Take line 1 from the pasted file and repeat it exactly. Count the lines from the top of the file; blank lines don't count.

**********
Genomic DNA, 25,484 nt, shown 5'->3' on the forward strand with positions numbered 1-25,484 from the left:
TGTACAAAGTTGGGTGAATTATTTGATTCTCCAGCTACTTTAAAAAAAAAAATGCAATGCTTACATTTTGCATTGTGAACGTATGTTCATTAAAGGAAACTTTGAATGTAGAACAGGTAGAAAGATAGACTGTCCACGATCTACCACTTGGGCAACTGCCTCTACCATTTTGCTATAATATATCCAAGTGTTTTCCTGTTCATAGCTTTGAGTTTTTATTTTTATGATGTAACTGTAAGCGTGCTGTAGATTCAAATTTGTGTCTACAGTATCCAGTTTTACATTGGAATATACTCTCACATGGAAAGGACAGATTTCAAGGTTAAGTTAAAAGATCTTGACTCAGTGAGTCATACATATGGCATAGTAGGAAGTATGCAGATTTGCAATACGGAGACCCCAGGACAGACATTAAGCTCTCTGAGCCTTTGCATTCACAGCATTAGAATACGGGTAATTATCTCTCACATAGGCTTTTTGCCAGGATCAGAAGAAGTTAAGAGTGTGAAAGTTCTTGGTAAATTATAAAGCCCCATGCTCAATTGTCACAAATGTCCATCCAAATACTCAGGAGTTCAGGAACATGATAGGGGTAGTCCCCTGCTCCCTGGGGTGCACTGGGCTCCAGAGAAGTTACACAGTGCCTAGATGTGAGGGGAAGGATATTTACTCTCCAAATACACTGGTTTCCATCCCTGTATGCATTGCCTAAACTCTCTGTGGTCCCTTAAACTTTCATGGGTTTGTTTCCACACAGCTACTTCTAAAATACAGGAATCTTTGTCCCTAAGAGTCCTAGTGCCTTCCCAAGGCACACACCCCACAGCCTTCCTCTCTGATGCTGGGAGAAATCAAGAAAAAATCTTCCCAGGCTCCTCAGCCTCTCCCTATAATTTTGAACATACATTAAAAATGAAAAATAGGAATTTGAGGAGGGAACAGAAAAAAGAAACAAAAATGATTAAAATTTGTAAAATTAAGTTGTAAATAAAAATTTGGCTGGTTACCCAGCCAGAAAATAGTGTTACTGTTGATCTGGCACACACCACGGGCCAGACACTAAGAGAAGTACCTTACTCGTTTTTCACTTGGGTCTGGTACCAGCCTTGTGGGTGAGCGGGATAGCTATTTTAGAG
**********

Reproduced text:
Genomic DNA, 25,484 nt, shown 5'->3' on the forward strand with positions numbered 1-25,484 from the left: